Bone Broth – Two varieties – Lamb, or beef and pork. These broths are made by simmering lamb bones overnight. They are incredibly rich and satisfying.  Enjoy a fortifying cup straight from the bottle, or use it to make soups and risotto. The broth is put into your CSA Box frozen, but may start to thaw on the trip to your refrigerator.  We suggest that you keep it refrigerated and use it within 5 days. $15 for a quart.

Whole Egg Pasta – Sent to you from our freezer.  Store it in your refrigerator and use within 5 days. $8 for 12 oz

Pizza Dough – For a 14-inch pizza. $6/ dough ball. Frozen when we ship it, use within 3 days.

Sesame Seeds – $5/ quarter pound. SPECIAL –  2 bags for $8

Walnuts – $10/ pound 

Cornmeal – Contact us for information about the  corn varieties that we offer as cornmeal or corn kernels. 

Sun Dried New Mexico Chiles – $4/ eighth pound

Wheat Flour –  Contact us for information about our heirloom wheat flour varieties, also sold as wheat berries. 

News From the Farm | June 11, 2018

We are on the cusp of an explosion — but you, our CSA members, might never know it from the boxes.  The only hints are the summer squash and the arrival of basil.  Every year, right around this time, there is a sense of expectation as the tomatoes flower and start to set fruit, the onion and garlic crops are harvested, and we check the progress of the first melons starting to swell and sweeten on their vines. [Read more…]

News From the Farm | June 4, 2018

Economics, Theatre, Worth, Value…         

Years ago, the book Small is Beautiful made a significant impression on many of our era. E.F. Schumacher wrote about the concept of scale and human relationships to work, the world, and vibrant human communities. His philosophy was centered on the thinking needed to achieve the maximum of social wellbeing with the minimum of consumption.  His keys to social organization focused on a balance of Justice, Harmony, Beauty, and Health as a counterbalance to the measurements commonly used to measure success—growth, scale, speed, displacing labor, and accumulation. That book and the thinking of Schumacher and others like him have been central to the organization of Full Belly.  [Read more…]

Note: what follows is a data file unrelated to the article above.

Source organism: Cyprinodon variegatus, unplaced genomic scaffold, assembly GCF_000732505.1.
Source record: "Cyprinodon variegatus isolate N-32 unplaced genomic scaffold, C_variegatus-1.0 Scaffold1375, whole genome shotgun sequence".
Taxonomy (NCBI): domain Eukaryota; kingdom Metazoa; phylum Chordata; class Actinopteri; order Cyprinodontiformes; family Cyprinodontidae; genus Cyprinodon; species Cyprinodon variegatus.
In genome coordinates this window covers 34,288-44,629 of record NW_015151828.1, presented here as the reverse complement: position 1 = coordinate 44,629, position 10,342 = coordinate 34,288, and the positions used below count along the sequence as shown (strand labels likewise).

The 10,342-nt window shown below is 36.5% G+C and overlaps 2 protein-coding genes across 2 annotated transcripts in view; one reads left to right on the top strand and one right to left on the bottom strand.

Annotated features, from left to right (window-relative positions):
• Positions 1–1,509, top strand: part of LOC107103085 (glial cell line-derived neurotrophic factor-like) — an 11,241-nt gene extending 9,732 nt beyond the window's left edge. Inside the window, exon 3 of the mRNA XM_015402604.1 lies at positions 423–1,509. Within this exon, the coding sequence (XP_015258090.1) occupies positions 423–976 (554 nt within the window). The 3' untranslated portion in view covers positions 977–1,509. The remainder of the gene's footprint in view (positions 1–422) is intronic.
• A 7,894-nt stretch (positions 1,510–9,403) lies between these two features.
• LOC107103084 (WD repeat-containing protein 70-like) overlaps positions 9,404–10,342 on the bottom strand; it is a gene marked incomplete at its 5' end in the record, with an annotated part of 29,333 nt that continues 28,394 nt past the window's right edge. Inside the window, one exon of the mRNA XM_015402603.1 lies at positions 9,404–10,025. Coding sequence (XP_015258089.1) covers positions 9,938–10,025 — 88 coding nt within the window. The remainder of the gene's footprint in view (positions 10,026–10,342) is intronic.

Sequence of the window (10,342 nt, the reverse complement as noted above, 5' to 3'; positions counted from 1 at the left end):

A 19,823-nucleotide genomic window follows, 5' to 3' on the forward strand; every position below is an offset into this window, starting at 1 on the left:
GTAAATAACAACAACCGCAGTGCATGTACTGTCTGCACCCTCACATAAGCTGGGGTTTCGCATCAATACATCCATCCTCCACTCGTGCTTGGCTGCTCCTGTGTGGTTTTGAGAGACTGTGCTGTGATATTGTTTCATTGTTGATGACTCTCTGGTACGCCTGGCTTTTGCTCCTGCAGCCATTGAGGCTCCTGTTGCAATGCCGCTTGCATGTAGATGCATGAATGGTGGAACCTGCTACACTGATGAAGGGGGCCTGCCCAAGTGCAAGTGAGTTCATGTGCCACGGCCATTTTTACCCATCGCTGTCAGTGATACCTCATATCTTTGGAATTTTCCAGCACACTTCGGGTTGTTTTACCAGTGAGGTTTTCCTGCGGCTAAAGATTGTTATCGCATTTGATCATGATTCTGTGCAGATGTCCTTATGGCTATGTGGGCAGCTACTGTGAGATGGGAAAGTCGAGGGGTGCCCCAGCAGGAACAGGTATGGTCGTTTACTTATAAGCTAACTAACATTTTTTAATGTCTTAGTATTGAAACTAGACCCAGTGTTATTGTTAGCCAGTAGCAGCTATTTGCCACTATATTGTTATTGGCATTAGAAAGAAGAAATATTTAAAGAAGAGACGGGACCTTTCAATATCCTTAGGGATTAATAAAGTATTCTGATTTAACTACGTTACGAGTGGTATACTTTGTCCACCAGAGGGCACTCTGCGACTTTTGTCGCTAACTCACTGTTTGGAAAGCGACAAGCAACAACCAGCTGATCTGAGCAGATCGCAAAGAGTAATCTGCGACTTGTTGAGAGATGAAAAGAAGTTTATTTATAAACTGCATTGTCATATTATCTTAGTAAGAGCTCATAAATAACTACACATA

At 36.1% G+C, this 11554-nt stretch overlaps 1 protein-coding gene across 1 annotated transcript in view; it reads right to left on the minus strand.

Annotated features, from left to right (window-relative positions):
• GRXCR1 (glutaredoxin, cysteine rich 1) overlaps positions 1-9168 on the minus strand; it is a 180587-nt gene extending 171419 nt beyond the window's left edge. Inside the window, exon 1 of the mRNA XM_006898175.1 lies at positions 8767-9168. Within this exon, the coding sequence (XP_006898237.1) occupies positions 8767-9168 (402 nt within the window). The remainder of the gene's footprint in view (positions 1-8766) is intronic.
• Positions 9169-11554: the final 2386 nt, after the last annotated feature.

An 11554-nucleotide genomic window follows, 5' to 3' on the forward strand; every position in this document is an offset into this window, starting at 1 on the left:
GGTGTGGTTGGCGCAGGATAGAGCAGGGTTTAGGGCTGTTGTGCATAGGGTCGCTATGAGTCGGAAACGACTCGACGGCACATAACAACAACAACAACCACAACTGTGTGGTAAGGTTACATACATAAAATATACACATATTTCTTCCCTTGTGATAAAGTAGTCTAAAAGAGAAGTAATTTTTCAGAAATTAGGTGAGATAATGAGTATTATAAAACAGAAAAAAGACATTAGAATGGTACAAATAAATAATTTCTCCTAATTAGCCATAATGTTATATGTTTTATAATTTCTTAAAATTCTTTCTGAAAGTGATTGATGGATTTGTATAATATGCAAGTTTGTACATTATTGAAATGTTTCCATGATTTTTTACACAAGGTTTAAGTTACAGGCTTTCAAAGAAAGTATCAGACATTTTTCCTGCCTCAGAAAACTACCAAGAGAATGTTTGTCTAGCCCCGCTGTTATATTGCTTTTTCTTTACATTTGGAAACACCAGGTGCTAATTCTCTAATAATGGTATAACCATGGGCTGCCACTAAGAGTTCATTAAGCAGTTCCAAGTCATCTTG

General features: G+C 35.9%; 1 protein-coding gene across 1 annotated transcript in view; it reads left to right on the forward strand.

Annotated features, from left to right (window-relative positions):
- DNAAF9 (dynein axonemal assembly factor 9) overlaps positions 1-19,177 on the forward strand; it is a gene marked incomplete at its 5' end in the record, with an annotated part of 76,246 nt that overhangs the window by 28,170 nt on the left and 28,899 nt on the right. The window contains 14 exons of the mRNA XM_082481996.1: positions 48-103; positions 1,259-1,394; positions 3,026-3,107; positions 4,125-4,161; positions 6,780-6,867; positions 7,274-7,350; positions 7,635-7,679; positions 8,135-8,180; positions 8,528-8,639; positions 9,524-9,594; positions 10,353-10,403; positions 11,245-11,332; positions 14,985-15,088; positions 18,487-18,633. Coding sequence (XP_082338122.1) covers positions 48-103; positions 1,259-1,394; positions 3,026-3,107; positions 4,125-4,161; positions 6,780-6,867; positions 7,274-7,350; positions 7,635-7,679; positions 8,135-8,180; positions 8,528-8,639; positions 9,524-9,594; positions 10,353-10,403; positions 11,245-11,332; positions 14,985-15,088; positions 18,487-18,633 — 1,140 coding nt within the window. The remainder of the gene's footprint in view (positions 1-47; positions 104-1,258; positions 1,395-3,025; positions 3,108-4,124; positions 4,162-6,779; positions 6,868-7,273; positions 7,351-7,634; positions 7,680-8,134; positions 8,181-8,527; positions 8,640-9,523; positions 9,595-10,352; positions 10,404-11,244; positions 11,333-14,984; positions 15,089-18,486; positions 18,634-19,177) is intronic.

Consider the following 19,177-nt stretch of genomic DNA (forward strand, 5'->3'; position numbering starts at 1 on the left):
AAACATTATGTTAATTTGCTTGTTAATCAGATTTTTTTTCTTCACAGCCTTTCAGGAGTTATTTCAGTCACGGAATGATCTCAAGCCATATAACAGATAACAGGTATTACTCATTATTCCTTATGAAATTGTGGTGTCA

News From the Farm | May 28, 2018

Full Belly Farm employs a year-round, stable crew of around 60 people. They work in the field, in the packing shed, in the office and some people work a little bit of everywhere. It has long been our goal to keep as many of our crew members as possible working all year round, even though the amount of work required to keep the farm ship-shape varies tremendously from season to season.  

In order to keep people employed year round, we dry flowers in the spring and summer, and the flower crew makes wreaths in the winter.  We grow crops year-round and our CSA members sign up for veggie boxes, helping us to keep our harvest crews working in the winter.  We work on all kinds of construction and clean-up projects during the winter and even shorten the work-days and the work week, which makes it lean but workable for our core crew members.  But this core crew that works year round is never able to keep up with all of the work it takes during the busy summer and fall.   [Read more…]